The BCS National Championship Game kicks off at the Rose Bowl in Pasadena, Calif., on Monday, Jan. 6, where the top-ranked Florida State Seminoles will try to stave off the resilient No. 2 Auburn Tigers.
There will be no shortage of storylines entering this one, but the headliners are Seminoles quarterback Jameis Winston and Tigers head coach Gus Malzahn.
FSU has an incredible team top to bottom, which ESPN Stats & Info indicates has led to a historic level of dominance this season:
The freshman Heisman Trophy-winning Winston is the leader of the bunch with his uncommon composure, incredible talent and advanced honing of the QB craft. Dan Wolken of USA Today goes so far as to say that, with a win, the Seminoles would be considered arguably the greatest team ever:
Meanwhile, Malzahn has molded a program that was 3-9 a season ago into a national finalist, mentoring a talented but raw signal-caller of his own in Nick Marshall en route to the SEC title.
Let's take a look at when and where to catch the action for what should be an epic showdown, along with a projected final score and analysis.
|2014 BCS National Championship Viewing Information|
|Matchup||Time (EDT)||TV||Live Stream|
|No. 2 Auburn vs. No. 1 Florida State||8:30 p.m.||ESPN||WatchESPN|
Projected Score: Florida State 38, Auburn 31
What this really comes down to is whether or not the Tigers can succeed in spite of the stout Florida State rush defense, which has yielded only five touchdowns on the ground this season.
That has been the case for Auburn to date. No matter the opponent, the dynamic tandem of running back Tre Mason and Marshall seems to gash the opposition on a consistent basis.
Even the athletic, disciplined front sevens of Alabama and Missouri couldn't prevent Auburn from accumulating a whopping 841 yards over those two games to close out the regular season.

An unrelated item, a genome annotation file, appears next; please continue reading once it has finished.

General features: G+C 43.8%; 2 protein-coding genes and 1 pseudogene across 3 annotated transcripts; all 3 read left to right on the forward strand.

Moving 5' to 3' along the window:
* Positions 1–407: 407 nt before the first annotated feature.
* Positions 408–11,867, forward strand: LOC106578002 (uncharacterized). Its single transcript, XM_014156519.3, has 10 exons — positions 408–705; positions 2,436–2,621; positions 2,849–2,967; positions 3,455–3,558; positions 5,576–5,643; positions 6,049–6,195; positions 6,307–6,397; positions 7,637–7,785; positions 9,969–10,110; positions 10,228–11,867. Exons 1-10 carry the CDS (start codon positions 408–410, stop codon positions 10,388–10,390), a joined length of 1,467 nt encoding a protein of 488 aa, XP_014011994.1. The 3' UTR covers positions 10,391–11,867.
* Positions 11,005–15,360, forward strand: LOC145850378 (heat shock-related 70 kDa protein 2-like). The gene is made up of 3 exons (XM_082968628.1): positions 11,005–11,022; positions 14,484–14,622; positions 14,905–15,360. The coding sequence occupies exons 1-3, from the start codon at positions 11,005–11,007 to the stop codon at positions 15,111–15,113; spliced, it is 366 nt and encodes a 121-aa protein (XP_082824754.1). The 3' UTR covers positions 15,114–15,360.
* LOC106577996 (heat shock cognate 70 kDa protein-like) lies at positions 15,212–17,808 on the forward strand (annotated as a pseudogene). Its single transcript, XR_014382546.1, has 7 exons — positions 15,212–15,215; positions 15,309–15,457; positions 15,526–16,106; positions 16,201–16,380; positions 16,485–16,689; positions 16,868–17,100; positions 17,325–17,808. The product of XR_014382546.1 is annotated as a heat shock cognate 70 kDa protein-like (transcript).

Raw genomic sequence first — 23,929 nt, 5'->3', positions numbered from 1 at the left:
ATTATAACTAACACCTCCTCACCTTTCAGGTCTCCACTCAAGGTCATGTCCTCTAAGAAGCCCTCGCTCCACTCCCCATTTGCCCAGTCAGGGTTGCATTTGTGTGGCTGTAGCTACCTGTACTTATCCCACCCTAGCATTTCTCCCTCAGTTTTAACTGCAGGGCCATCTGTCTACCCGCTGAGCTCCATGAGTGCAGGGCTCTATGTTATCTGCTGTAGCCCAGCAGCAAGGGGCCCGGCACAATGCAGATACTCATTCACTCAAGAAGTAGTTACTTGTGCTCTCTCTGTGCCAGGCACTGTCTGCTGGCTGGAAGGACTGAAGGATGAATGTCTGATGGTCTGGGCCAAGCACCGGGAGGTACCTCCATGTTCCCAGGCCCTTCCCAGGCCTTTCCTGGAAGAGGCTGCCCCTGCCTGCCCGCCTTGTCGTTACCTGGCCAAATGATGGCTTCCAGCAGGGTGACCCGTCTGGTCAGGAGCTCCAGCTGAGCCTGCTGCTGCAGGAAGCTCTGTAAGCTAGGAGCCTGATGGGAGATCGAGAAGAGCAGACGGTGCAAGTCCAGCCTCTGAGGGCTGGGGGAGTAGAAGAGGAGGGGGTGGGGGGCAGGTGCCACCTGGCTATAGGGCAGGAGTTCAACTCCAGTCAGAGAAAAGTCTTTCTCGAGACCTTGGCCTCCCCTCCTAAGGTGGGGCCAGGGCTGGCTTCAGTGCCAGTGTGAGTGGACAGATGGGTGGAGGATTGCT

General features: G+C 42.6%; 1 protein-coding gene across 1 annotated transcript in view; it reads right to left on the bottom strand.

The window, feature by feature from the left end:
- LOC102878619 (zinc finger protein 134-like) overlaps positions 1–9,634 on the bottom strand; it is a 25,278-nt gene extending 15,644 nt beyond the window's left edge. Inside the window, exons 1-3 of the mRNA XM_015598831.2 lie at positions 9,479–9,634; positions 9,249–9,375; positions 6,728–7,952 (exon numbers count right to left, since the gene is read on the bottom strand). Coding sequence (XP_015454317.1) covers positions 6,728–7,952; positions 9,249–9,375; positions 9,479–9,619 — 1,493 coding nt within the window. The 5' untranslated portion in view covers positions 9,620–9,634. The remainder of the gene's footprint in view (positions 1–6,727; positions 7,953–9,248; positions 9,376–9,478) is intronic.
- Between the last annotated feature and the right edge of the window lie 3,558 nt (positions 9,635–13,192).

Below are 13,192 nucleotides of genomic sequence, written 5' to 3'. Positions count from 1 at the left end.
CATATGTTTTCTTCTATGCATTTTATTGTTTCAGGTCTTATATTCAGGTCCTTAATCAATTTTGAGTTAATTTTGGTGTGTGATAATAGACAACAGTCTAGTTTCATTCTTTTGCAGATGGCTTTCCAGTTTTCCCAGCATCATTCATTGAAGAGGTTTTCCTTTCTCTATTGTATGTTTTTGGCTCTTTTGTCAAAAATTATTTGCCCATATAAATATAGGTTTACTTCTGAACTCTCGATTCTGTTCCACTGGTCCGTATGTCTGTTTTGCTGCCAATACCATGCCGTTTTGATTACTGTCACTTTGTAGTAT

USA Today's Paul Myerberg reveals that FSU middle linebacker Terrance Smith has a good grasp of what his defense has to do to stymie the Tigers:
Everyone's going to have to do their responsibility and take responsibility for their gap because they have a pretty good running back in Tre Mason.
To stop them you're going to need really good eye discipline. They try to mess you up with a lot of their different motions and a lot of their window dressing, to get you out of position and to hit the big plays. If we can stay sound and everybody does their responsibility I believe we'll be able to handle them.
However, it hasn't mattered that Marshall is still very much a project pocket passer—he's done enough to keep defenses honest to the point where he, Mason and a mauling offensive line can manhandle defenses.
Part of the reason Auburn has been so successful is because the offensive staff has played to the strengths of its personnel rather than trying to force-feed a certain philosophy.
Offensive coordinator Rhett Lashlee elaborated on that point in a report by AL.com's Brandon Marcello:
You still work on deficiencies and all those things, but you really try to accentuate the things they do well. I think so many times in our game you may see people that try to make a square peg fit in a round hole and make guys do things they want them to do but maybe they're not best at, and we just try to take the opposite approach with that.
Replicating that success on this big stage against the Seminoles will be difficult, though—especially with Winston set to face the Tigers' 103rd-ranked pass defense when he steps onto the gridiron.
Regardless of scheme, the Seminoles have the athletes to stack up with any team in the country and are stronger in more areas than their impending opponent.
Should Auburn fall behind by even a moderate margin, Marshall does not have near the firepower at the skill positions that Winston has at his disposal. Forcing Marshall out of his game plan and confining him more to the pocket would go against what Lashlee preached has been so critical to Auburn's resurgence.
Mason is a tough runner who should help the Tigers keep time of possession close or even in their favor, but he is likelier to become exhausted than the three-headed monster in the Seminoles' backfield.
Even in a pinch, however, head coach Jimbo Fisher told Auburn's official Twitter account that he is confident Winston won't wilt in the face of adversity:
Between Devonta Freeman, Karlos Williams and James Wilder Jr., FSU has three backs capable of alleviating the load on Winston's shoulders. In addition to that, Winston is very athletic and can keep plays alive for his receivers to get open down the field on Auburn's suspect secondary.
Winston has the clear edge over Marshall under center, and the Seminoles will be just a bit too deep for the Tigers to handle in what will be a fantastic, thrilling conclusion to the college football season.
Team statistics are courtesy of NCAA.com.